The most comprehensive criteria for covering all the basic needs were evolved by the 15th Indian Labour Conference (ILC) in 1957 for fixing minimum wages. The norms are that a need-based minimum wage for a single worker should cover all the needs of a worker’s family consisting of a spouse and two children below the age of 14 (considered as three consumption units -- husband: one unit, wife: 0.8 unit and two children: 0.6 units each).
The food requirement was to be 2,700 calories, 65 grams of protein and around 45-60 grams of fat as recommended by Dr Wallace Aykroyd for an average Indian adult of moderate activity. Dr Aykroyd pointed out that animal proteins, such as milk, eggs, fish, liver and meat, are biologically more efficient than vegetable proteins and suggested that they should form at least one-fifth of the total protein.
Dr Aykroyd worked on nutrition for nearly 30 years and was director of the Nutrition Division, Food and Agriculture Organisation, United Nations. In 1935, he was appointed director of the government's nutritional research centre in India, situated in Coonoor in the south.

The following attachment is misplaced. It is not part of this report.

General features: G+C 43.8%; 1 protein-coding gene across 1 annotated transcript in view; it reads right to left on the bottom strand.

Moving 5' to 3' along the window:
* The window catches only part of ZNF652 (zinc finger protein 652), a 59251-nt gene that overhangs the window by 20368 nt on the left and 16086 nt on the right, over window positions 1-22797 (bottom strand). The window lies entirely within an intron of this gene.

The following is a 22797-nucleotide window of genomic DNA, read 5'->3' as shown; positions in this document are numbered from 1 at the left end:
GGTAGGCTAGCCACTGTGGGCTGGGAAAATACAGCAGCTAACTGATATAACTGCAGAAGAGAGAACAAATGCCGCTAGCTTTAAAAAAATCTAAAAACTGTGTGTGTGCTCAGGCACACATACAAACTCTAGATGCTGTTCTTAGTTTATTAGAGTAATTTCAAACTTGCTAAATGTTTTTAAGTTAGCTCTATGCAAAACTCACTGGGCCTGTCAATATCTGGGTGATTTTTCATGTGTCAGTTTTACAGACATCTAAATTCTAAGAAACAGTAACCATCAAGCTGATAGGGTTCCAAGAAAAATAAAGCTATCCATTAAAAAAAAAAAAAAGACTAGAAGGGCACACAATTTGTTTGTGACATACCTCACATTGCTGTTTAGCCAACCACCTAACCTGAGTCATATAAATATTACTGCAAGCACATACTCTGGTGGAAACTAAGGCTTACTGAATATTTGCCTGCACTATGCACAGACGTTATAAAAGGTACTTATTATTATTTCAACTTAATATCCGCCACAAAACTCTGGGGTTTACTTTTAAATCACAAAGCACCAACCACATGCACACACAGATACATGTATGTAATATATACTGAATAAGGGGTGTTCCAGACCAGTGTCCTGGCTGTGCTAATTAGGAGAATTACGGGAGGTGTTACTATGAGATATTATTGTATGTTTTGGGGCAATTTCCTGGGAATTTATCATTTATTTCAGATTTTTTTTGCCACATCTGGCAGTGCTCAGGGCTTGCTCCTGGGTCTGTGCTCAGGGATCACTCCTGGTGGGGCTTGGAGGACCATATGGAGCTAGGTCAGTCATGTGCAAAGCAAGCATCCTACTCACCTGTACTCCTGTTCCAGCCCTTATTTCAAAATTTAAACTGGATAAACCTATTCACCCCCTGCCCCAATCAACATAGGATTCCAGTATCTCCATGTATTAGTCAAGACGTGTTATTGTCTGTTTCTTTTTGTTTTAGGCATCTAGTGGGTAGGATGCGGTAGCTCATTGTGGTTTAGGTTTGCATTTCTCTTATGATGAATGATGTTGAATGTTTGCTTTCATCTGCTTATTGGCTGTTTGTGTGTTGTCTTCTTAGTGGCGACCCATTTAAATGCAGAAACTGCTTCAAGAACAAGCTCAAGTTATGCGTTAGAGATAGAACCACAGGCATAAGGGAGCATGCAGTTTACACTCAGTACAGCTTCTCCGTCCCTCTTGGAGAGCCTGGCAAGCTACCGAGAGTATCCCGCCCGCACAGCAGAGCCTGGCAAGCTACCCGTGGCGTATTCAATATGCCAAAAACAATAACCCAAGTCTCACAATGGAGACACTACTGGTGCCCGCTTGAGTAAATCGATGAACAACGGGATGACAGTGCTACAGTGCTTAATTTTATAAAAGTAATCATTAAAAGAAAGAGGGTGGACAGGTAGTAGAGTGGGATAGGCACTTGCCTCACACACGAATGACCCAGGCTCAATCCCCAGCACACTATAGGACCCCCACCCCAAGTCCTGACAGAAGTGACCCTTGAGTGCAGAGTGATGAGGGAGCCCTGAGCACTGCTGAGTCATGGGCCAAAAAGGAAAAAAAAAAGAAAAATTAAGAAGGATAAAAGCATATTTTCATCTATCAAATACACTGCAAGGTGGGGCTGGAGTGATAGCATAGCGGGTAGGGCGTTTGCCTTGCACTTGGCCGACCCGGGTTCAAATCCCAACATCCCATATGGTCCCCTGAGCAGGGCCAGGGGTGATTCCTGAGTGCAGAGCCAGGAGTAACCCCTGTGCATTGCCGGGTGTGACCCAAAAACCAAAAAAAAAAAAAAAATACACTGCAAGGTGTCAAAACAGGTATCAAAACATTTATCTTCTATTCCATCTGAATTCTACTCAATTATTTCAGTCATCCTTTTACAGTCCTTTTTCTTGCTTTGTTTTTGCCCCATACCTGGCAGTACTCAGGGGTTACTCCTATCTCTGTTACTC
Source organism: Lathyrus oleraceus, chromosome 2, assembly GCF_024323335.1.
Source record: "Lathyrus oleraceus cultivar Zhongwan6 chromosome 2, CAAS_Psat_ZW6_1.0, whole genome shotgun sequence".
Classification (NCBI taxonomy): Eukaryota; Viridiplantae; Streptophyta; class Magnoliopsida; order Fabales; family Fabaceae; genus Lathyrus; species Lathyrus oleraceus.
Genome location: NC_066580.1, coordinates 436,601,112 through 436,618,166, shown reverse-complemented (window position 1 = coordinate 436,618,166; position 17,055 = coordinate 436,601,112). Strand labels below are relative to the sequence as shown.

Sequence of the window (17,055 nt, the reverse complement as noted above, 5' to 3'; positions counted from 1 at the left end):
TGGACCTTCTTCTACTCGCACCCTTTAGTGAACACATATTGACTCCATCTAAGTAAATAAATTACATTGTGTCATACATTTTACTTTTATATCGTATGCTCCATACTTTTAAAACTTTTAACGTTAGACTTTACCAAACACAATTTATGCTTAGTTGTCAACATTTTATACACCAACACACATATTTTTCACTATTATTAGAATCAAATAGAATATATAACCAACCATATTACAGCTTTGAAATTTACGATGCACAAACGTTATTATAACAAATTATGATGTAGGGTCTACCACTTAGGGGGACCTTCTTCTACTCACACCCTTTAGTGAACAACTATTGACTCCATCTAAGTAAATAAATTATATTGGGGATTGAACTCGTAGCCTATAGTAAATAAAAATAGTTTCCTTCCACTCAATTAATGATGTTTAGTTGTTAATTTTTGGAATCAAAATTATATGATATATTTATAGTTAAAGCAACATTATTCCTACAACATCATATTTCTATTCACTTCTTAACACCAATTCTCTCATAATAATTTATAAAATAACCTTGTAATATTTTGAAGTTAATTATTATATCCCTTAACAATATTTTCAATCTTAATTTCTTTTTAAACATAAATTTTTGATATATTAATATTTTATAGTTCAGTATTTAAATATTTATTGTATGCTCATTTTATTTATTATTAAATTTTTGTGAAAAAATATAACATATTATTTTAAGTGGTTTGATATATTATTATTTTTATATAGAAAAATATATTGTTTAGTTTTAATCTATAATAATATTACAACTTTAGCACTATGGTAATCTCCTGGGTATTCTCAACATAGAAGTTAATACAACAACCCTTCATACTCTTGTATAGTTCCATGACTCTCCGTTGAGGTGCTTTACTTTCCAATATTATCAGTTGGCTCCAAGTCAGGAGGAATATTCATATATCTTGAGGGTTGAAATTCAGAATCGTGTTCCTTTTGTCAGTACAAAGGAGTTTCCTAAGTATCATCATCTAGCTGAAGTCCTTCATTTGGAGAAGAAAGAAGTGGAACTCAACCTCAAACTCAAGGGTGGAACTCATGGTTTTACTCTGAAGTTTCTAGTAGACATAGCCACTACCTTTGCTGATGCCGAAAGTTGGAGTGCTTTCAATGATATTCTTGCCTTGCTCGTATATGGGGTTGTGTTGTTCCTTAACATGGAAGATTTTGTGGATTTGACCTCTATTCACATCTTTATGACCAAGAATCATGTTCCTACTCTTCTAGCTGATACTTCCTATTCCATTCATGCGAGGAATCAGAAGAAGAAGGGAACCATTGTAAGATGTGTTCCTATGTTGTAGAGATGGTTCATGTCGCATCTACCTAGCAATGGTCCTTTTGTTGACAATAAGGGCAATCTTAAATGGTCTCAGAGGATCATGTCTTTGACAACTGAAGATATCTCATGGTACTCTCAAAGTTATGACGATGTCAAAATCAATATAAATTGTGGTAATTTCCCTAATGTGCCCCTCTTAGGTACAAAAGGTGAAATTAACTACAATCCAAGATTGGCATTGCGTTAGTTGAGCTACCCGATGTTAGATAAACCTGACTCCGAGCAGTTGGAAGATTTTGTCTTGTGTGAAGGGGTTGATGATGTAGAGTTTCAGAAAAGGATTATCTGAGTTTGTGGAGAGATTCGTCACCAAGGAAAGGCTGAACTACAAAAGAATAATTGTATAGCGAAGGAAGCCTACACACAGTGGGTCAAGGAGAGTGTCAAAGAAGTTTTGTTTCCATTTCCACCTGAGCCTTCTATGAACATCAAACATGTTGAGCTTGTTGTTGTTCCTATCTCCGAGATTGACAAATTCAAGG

The 15th ILC further resolved that clothing requirements should be based on per capita consumption of 18 yards per annum, which gives 72 yards per annum for the average worker's family. For housing, the rent corresponding to the minimum area provided under the government's industrial housing schemes was to be taken. Fuel, lighting and other items of expenditure were to constitute an additional 20% of the total minimum wage.
The Supreme Court upheld these criteria in the case of Unichoy vs State of Kerala in 1961. In the later Raptakos Brett Vs Workmen case of 1991, the SC went one step further, and held that besides the five components enunciated by the 15th ILC, minimum wages should include a sixth component, amounting to 25% of the total minimum wage, to cover children's education, medical treatment, recreation, festivals and ceremonies. The SC also observed that a wage structure including the above six components would be “nothing more than minimum wage at subsistence level” which the workers must get “at all times and under all circumstances”.
The Sixth Central Pay Commission has recommended a minimum wage of Rs 6600/- per month against the demand of Rs 10,000/- per month as worked out by Staff side of JCM, Today the minimum need based wage works out to Rs 20,000/ per month.